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Old Posted Aug 20, 2011, 2:50 PM
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The Washington Post has a good photo essay covering the opening of the light rail line.

http://www.washingtonpost.com/local/...J_gallery.html
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  #16  
Old Posted Aug 20, 2011, 3:28 PM
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Originally Posted by Nexis4Jersey View Post
Whats your opinion on this project ?
Can't speak to the details of the project and whether this is a good route for light rail as I'm not that familiar with Norfolk.

However, Virginia is spending $87 million (of state money) to extend Amtrak Northeast Regionals to Norfolk, south of the river. The plan is to start with one daily train and then expand it to 3 daily trains, all of which will run to DC and NYC. Depending on which NE Regionals Amtrak extends south of the Richmond Staples Mill Road Station, could get 1 seat service to Boston from Norfolk. The 2 daily trains to Newport News north of the James River will remain on the schedule.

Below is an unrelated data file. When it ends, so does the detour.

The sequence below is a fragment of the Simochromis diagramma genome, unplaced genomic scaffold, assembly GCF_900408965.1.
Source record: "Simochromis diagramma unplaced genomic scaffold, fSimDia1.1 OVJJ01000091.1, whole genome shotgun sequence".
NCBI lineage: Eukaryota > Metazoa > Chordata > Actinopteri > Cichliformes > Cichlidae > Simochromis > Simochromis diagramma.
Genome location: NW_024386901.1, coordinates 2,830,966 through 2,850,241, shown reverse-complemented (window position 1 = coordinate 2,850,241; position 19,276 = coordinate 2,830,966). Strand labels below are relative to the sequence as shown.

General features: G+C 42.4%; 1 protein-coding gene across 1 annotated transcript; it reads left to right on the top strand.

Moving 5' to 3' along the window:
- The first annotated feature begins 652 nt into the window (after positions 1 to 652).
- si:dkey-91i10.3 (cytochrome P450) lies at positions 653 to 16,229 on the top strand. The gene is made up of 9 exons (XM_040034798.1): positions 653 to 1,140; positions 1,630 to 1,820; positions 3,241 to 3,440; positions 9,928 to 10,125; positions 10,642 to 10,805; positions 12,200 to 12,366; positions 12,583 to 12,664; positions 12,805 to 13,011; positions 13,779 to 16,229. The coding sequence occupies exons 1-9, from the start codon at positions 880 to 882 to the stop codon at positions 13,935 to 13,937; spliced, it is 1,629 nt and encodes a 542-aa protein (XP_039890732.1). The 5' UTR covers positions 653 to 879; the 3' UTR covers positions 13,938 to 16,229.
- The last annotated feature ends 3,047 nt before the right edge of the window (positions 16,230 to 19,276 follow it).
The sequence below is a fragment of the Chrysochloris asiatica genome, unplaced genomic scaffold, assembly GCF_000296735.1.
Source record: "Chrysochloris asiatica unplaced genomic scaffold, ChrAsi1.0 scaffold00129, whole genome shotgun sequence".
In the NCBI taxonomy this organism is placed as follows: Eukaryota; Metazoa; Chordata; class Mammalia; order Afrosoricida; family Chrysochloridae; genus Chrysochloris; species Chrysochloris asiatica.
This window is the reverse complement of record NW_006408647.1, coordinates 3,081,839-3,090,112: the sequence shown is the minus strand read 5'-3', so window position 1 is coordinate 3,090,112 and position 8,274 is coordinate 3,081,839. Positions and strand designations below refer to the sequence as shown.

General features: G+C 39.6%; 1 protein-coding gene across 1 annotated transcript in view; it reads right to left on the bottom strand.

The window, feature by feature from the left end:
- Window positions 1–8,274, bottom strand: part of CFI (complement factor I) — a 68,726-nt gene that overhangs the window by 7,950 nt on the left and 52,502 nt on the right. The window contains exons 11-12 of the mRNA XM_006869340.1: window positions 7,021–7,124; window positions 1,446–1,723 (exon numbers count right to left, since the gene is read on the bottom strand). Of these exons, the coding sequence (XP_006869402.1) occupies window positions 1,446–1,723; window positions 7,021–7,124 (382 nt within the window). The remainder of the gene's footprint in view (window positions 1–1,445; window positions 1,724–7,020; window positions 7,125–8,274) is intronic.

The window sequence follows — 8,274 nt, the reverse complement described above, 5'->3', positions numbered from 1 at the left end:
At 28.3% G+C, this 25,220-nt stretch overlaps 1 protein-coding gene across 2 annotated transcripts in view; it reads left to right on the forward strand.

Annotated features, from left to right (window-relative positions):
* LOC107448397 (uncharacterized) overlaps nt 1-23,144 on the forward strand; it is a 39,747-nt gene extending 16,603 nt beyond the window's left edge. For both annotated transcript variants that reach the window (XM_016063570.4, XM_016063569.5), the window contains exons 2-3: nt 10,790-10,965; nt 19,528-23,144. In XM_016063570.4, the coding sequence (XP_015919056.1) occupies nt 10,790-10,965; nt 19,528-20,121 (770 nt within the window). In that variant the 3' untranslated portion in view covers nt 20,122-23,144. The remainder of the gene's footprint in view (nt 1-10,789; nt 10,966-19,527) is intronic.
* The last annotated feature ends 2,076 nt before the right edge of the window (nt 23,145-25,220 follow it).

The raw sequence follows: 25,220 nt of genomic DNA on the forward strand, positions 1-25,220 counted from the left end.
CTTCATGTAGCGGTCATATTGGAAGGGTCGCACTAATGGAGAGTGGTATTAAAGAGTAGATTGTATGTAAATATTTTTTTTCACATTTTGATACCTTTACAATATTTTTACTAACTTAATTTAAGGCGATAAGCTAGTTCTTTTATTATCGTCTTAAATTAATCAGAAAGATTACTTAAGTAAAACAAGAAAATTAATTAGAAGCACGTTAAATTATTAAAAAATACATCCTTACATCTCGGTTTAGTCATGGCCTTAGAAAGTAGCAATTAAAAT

The Amtrak station will at the Tide Harbor Park station, although I have not found details on exactly where the Amtrak station and platforms will be with respect to the Tide station. When the Amtrak service starts in 2013, the Tide light rail line will provide direct intermodal connectivity to the Northeast Corridor which will be pretty neat.